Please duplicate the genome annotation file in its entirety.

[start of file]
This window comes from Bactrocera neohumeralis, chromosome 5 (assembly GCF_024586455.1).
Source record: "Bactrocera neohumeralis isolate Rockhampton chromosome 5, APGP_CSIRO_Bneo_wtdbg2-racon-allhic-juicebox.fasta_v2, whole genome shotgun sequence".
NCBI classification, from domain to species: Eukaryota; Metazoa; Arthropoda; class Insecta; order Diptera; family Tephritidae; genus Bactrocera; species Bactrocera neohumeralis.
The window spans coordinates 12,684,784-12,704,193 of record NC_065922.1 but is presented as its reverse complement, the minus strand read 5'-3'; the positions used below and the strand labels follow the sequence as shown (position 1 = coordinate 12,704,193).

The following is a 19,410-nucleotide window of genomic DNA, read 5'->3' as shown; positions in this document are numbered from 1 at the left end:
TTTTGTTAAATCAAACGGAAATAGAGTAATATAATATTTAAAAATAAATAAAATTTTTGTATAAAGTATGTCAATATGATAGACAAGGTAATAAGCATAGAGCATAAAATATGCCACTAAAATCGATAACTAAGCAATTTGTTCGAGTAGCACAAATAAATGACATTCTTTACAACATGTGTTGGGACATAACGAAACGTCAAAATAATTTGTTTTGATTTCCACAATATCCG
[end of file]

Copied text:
This window comes from Bactrocera neohumeralis, chromosome 5 (assembly GCF_024586455.1).
Source record: "Bactrocera neohumeralis isolate Rockhampton chromosome 5, APGP_CSIRO_Bneo_wtdbg2-racon-allhic-juicebox.fasta_v2, whole genome shotgun sequence".
NCBI classification, from domain to species: Eukaryota; Metazoa; Arthropoda; class Insecta; order Diptera; family Tephritidae; genus Bactrocera; species Bactrocera neohumeralis.
The window spans coordinates 12,684,784-12,704,193 of record NC_065922.1 but is presented as its reverse complement, the minus strand read 5'-3'; the positions used below and the strand labels follow the sequence as shown (position 1 = coordinate 12,704,193).

The following is a 19,410-nucleotide window of genomic DNA, read 5'->3' as shown; positions in this document are numbered from 1 at the left end:
TTTTGTTAAATCAAACGGAAATAGAGTAATATAATATTTAAAAATAAATAAAATTTTTGTATAAAGTATGTCAATATGATAGACAAGGTAATAAGCATAGAGCATAAAATATGCCACTAAAATCGATAACTAAGCAATTTGTTCGAGTAGCACAAATAAATGACATTCTTTACAACATGTGTTGGGACATAACGAAACGTCAAAATAATTTGTTTTGATTTCCACAATATCCG